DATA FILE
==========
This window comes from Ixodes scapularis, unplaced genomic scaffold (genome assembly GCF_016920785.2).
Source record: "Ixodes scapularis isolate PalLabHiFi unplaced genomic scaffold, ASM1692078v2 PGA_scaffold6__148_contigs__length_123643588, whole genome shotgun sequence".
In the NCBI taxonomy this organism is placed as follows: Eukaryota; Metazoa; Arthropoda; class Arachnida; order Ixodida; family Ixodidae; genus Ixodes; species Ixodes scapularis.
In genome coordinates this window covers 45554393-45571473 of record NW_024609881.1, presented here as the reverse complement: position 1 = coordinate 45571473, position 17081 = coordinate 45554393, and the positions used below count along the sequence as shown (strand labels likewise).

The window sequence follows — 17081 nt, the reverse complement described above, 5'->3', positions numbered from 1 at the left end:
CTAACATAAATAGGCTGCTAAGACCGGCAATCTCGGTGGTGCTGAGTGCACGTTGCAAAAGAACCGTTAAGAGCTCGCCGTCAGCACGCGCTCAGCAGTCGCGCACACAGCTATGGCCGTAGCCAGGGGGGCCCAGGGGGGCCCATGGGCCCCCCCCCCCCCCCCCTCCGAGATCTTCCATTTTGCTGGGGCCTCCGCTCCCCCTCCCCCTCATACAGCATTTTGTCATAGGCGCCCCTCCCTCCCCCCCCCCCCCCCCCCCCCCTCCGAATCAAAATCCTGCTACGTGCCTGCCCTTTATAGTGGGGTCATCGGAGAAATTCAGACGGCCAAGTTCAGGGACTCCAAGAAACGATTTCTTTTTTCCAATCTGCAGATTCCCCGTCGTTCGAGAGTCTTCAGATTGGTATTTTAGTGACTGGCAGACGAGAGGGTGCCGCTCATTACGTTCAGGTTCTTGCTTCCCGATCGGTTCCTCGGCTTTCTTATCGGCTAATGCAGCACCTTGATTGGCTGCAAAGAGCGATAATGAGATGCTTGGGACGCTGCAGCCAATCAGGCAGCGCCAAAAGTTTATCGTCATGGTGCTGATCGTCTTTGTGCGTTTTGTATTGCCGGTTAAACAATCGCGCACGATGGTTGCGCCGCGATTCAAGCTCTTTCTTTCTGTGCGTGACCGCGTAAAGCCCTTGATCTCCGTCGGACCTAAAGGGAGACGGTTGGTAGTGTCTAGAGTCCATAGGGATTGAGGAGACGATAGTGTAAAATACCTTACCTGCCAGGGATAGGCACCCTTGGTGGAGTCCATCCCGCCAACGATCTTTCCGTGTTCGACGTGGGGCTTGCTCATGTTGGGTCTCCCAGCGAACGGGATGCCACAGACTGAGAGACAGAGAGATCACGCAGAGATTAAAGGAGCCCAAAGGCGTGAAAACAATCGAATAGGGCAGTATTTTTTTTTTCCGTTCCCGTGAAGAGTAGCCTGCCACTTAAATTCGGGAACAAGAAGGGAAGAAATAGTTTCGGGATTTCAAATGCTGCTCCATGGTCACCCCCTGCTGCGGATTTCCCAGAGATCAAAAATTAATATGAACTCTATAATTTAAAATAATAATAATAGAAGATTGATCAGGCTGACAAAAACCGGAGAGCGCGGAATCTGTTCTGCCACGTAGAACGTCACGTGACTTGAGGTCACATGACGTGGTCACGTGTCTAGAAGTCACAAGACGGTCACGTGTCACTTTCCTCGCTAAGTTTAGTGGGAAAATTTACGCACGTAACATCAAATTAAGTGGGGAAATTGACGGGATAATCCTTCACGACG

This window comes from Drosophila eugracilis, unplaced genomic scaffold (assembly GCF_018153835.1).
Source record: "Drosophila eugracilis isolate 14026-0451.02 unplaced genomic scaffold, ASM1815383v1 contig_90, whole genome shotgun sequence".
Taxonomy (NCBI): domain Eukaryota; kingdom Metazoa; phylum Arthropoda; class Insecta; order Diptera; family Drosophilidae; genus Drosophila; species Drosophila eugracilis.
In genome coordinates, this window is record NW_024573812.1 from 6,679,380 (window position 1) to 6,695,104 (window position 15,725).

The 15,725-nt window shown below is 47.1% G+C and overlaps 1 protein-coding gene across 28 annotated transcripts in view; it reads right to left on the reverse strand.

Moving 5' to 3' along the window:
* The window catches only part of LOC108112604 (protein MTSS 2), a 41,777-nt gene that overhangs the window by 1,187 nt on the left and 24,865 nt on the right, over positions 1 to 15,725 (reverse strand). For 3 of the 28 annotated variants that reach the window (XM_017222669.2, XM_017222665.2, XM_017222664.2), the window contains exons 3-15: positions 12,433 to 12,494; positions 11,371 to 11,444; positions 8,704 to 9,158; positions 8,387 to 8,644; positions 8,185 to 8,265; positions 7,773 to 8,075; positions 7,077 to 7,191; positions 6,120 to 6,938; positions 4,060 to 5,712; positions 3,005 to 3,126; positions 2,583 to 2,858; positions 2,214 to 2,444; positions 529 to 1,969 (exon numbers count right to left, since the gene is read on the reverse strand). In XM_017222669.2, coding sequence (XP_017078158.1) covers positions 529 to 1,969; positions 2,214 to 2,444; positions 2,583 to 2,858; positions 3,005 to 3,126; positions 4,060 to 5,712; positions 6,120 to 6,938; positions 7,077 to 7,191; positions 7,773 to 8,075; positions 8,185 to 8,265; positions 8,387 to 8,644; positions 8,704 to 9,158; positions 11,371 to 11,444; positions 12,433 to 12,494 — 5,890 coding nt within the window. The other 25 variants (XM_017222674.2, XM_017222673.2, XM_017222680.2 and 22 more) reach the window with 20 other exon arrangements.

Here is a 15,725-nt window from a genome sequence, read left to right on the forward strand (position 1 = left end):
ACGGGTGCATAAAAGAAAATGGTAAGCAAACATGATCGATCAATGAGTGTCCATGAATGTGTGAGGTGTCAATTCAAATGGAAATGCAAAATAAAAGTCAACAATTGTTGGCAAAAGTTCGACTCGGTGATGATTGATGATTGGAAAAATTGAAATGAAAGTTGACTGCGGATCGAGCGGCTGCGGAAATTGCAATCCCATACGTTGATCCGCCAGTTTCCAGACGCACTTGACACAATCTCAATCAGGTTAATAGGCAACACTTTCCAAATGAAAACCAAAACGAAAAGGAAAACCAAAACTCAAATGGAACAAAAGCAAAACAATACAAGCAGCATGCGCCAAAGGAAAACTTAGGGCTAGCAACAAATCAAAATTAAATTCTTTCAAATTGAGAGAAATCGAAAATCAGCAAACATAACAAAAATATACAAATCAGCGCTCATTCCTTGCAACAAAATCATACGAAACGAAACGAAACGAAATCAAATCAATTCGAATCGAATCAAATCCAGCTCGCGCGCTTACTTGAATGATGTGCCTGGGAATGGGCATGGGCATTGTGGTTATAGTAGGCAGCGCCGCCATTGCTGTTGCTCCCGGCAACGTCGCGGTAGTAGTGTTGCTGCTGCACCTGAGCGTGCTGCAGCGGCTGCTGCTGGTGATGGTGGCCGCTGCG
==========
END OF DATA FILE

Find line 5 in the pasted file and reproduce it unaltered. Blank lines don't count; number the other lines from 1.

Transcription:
The window sequence follows — 17081 nt, the reverse complement described above, 5'->3', positions numbered from 1 at the left end: